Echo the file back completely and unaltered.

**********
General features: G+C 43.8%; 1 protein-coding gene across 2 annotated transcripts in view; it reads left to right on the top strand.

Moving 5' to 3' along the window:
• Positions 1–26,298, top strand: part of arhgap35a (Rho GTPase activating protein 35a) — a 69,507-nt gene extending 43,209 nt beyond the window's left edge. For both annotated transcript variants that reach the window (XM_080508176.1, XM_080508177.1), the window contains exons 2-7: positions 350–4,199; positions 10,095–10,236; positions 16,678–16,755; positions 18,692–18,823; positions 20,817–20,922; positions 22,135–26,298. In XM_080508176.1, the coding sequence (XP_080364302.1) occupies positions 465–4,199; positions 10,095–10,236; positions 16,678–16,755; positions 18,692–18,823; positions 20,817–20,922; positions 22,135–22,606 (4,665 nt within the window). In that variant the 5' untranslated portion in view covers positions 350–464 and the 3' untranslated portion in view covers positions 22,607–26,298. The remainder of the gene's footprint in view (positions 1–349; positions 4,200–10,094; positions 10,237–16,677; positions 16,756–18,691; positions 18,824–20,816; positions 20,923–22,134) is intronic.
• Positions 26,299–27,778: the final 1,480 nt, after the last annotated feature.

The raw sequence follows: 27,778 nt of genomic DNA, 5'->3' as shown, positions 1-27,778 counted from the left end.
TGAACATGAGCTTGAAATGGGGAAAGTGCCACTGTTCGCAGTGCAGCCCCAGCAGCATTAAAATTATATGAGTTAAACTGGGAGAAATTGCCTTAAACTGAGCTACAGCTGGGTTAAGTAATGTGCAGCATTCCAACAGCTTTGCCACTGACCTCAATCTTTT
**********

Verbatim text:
General features: G+C 43.8%; 1 protein-coding gene across 2 annotated transcripts in view; it reads left to right on the top strand.

Moving 5' to 3' along the window:
• Positions 1–26,298, top strand: part of arhgap35a (Rho GTPase activating protein 35a) — a 69,507-nt gene extending 43,209 nt beyond the window's left edge. For both annotated transcript variants that reach the window (XM_080508176.1, XM_080508177.1), the window contains exons 2-7: positions 350–4,199; positions 10,095–10,236; positions 16,678–16,755; positions 18,692–18,823; positions 20,817–20,922; positions 22,135–26,298. In XM_080508176.1, the coding sequence (XP_080364302.1) occupies positions 465–4,199; positions 10,095–10,236; positions 16,678–16,755; positions 18,692–18,823; positions 20,817–20,922; positions 22,135–22,606 (4,665 nt within the window). In that variant the 5' untranslated portion in view covers positions 350–464 and the 3' untranslated portion in view covers positions 22,607–26,298. The remainder of the gene's footprint in view (positions 1–349; positions 4,200–10,094; positions 10,237–16,677; positions 16,756–18,691; positions 18,824–20,816; positions 20,923–22,134) is intronic.
• Positions 26,299–27,778: the final 1,480 nt, after the last annotated feature.

The raw sequence follows: 27,778 nt of genomic DNA, 5'->3' as shown, positions 1-27,778 counted from the left end.
TGAACATGAGCTTGAAATGGGGAAAGTGCCACTGTTCGCAGTGCAGCCCCAGCAGCATTAAAATTATATGAGTTAAACTGGGAGAAATTGCCTTAAACTGAGCTACAGCTGGGTTAAGTAATGTGCAGCATTCCAACAGCTTTGCCACTGACCTCAATCTTTT